The heart of the invention lies in updating a sports event in such manner that next to the live event, which is shown as well as recorded as for instance broadcast via a television installation, a pre-recorded running or jumping event is provided in precise temporally- or spatially-parallelized representation. For example, in the case of a live ski slalom broadcast, there is an electronic parallel slalom, in which advantageously the best-time run to date is shown next to and at the same time as the live event. Viewers can measure the racers visually against the best to date, and observe how one racer "drives" more or less like the other. Differences thereupon become visible not only as temporal information but also as visual distance differences, as is also the case in a genuine live-parallel slalom. It is significant here that the human being is not able to make exact comparison solely with the help of time information. It is much easier and more agreeable for the human eye to compare optical stretches and to determine the differences, and to thereby compare the performance of two sports persons. Advantageously, the method according to the invention also offers the possibility of determining in an easy way, during the entire race and over the entire course, which of the two racers shown is actually leading. With time information, this is possible only via one or more intermediate times or after the goal has been reached. Even experienced sports reporters, after expressing opinions during the last few seconds of a ski race concerning the good form of a racer, must learn from the finishing order according to the measured running time that they were mistaken. By means of "electronic parallel running," it can easily be determined at any time, and in particular during any stretch, which racer is falling back and which racer is closing the gap and/or leading.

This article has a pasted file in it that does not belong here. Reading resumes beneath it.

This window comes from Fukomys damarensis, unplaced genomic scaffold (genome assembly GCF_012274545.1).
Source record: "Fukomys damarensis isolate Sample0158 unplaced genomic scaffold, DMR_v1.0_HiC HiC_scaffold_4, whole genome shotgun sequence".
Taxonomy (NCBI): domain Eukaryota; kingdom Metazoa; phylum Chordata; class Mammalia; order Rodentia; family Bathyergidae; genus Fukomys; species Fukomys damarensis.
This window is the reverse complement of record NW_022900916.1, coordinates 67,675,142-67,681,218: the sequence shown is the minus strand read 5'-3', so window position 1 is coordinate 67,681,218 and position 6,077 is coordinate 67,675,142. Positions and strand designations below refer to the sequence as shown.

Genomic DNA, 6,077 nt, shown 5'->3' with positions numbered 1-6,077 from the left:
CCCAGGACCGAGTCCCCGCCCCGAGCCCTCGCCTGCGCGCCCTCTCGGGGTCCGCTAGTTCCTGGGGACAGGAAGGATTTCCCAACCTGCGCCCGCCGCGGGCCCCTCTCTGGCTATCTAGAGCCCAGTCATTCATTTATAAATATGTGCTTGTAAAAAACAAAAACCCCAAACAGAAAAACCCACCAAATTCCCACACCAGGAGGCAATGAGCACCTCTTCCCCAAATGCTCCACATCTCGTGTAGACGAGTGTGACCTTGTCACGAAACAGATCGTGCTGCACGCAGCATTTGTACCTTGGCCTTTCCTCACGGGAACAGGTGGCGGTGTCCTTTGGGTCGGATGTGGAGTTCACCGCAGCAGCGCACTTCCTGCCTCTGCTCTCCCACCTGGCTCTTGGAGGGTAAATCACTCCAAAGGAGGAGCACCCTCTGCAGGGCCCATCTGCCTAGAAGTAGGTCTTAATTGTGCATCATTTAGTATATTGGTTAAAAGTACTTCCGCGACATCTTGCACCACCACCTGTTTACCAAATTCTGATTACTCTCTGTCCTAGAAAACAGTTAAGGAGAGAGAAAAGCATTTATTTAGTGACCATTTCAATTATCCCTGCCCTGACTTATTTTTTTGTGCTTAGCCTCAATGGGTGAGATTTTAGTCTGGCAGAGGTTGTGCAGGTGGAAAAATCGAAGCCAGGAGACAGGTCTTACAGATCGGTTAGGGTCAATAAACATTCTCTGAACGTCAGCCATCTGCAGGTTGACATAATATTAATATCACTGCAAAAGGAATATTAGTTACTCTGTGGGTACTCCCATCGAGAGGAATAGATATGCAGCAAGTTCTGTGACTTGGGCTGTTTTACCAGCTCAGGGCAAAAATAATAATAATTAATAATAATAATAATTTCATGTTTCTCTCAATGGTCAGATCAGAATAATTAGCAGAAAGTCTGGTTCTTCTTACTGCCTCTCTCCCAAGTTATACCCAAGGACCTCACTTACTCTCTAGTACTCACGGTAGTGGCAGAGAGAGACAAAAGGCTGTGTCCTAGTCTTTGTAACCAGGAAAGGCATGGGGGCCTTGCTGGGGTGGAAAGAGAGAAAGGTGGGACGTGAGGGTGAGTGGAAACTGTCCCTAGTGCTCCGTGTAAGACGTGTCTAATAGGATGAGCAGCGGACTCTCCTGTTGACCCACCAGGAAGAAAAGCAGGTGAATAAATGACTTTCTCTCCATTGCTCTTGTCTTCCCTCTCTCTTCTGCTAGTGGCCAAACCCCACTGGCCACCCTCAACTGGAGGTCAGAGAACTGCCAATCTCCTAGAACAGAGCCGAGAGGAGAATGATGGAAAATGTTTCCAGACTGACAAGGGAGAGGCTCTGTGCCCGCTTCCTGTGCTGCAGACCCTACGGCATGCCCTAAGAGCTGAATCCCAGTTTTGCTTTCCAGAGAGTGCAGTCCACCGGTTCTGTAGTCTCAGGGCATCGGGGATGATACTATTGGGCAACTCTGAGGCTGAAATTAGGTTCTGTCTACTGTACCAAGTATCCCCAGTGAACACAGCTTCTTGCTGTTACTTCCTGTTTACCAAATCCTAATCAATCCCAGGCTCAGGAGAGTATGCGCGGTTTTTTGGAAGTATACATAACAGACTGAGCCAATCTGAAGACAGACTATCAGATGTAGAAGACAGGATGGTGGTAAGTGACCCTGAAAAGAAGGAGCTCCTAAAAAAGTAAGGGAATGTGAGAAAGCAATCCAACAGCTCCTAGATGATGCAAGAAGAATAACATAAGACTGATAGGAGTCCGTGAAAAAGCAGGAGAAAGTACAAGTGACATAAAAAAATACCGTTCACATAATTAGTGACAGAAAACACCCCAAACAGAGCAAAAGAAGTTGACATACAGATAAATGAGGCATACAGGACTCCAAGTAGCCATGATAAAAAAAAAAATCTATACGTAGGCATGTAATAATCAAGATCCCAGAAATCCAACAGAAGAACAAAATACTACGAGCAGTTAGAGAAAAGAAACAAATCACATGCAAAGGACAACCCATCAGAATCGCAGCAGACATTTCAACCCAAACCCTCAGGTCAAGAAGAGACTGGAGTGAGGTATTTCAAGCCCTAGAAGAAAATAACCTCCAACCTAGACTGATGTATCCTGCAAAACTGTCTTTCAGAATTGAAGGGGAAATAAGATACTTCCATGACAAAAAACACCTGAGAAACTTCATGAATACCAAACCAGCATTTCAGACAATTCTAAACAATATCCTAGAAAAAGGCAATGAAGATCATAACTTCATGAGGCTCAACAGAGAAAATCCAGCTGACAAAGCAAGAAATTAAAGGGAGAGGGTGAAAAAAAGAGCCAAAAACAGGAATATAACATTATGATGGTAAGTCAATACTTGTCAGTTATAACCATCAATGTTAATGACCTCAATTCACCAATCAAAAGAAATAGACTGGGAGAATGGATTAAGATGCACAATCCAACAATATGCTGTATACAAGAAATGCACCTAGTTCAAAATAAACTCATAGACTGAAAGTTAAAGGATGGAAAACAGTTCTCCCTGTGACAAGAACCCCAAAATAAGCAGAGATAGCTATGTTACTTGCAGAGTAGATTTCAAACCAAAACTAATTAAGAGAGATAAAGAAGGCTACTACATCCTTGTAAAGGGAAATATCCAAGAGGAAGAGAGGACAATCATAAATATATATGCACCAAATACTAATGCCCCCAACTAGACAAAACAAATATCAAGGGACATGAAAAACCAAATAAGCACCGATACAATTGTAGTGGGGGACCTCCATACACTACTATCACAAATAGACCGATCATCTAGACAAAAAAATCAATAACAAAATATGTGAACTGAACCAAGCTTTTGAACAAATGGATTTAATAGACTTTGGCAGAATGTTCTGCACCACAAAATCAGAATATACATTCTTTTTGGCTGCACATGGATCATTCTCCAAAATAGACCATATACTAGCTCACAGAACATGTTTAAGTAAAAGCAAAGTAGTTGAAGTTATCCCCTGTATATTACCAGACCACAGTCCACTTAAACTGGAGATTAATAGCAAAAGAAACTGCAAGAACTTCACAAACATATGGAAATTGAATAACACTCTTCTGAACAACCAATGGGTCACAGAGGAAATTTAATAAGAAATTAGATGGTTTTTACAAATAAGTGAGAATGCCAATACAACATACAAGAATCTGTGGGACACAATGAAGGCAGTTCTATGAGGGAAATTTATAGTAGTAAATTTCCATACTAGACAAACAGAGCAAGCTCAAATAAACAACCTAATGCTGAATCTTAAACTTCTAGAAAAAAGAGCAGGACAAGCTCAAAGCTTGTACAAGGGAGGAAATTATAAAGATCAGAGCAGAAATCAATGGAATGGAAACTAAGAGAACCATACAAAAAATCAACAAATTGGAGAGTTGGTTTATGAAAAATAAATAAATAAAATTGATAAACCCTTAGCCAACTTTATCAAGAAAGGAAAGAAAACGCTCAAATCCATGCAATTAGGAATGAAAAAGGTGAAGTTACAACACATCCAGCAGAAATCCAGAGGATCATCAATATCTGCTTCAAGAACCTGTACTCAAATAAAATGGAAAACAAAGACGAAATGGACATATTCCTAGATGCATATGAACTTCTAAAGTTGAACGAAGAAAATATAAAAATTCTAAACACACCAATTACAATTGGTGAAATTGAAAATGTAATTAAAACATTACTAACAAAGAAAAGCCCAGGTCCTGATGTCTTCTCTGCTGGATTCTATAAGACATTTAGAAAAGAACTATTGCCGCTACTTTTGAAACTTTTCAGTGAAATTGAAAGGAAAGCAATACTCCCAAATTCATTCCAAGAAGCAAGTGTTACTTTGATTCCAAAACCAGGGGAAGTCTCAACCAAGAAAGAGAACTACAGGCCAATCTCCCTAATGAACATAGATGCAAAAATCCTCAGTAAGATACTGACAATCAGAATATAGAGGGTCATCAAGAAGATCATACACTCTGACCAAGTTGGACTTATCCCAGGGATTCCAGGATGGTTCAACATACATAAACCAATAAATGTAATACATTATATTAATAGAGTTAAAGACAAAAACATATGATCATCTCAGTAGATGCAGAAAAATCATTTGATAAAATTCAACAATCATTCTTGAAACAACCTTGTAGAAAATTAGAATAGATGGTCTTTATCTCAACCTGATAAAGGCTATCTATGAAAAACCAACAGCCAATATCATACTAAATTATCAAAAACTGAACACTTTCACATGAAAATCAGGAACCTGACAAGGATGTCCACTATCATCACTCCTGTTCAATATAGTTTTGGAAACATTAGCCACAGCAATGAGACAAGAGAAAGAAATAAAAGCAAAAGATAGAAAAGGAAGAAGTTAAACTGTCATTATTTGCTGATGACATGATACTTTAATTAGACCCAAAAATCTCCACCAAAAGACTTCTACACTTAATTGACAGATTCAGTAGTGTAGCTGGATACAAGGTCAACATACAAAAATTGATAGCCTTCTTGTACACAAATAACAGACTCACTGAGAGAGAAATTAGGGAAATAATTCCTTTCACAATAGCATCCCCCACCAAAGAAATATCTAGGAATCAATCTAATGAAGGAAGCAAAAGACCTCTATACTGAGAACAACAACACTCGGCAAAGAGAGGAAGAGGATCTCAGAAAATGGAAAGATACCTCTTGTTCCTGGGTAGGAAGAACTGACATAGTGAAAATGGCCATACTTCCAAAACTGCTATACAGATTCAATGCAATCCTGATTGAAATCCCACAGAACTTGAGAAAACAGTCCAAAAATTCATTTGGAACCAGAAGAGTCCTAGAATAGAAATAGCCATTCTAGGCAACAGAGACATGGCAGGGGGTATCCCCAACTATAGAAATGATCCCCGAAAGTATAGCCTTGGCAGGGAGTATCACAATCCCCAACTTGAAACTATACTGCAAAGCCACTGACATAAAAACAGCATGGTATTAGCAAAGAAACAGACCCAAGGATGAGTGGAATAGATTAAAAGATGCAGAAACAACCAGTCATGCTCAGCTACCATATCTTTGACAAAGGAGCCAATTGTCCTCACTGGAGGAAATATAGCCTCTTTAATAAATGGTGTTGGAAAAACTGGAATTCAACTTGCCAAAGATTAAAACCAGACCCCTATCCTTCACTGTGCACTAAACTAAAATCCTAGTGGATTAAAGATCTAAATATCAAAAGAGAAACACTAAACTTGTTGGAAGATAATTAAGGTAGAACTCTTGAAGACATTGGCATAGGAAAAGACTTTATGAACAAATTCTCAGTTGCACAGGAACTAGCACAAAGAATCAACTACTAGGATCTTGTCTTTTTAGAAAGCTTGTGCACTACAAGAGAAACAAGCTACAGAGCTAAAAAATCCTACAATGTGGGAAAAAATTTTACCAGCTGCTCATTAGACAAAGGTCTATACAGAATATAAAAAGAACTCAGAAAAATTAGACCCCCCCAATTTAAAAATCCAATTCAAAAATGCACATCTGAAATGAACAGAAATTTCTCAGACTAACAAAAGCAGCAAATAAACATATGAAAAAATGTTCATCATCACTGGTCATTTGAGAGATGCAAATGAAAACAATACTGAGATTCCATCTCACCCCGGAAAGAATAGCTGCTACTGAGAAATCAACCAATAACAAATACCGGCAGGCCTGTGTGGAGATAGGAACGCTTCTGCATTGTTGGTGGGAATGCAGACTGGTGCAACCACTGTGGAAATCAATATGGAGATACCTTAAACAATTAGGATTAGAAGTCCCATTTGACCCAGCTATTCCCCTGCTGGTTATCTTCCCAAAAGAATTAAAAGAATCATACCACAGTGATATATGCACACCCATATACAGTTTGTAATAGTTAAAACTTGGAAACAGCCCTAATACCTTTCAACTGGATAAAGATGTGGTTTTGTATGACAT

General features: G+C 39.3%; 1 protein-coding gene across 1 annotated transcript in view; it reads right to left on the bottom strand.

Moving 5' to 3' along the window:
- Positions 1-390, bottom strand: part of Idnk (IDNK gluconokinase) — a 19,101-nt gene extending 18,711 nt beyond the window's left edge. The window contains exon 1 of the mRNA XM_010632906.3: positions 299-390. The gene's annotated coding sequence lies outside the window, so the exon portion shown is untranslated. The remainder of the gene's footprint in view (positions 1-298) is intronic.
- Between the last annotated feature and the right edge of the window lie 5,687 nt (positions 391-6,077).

An inventive element of the method is that the picture storage device that constitutes the reproducer (for example a tape recorder) can be controlled by the object moving in the sports event (for example the racer or a bobsled). Only in this way can it be guaranteed that the events will really be temporally or spatially exactly parallel.
The method according to the invention can be used in races in which time is measured, but it can also be used, with certain limitations and modifications, for jumping races, particularly ski jumping, pole-vaulting, and so on. This will be clarified below by means of a ski jumping race in which the distance is determined.
In ski jumping the questions of in which phases of the descent a jumper assumes which position, how high he or she jumped, and/or which initial descent speed he achieved through optimum starting position, are of particular interest. For example, if a live jumper in the upper portion of take-off triggers a start mark that starts a preliminary recording of a jump at exactly the same spot, and then two jumpers run down the same jump hill, so that it can initially be determined who is the first to jump off the takeoff platform (a benchmark is thereby set for comparison of the take-off speed), by means of parallel representation it can then easily be analyzed which jumper is the first to reach an optimum descent position, how high he soars over the track, when he "comes down for landing," and where he leaps up. All descent phases can thereby be continuously and directly compared with one another, and thus the same advantages as in a race are achieved.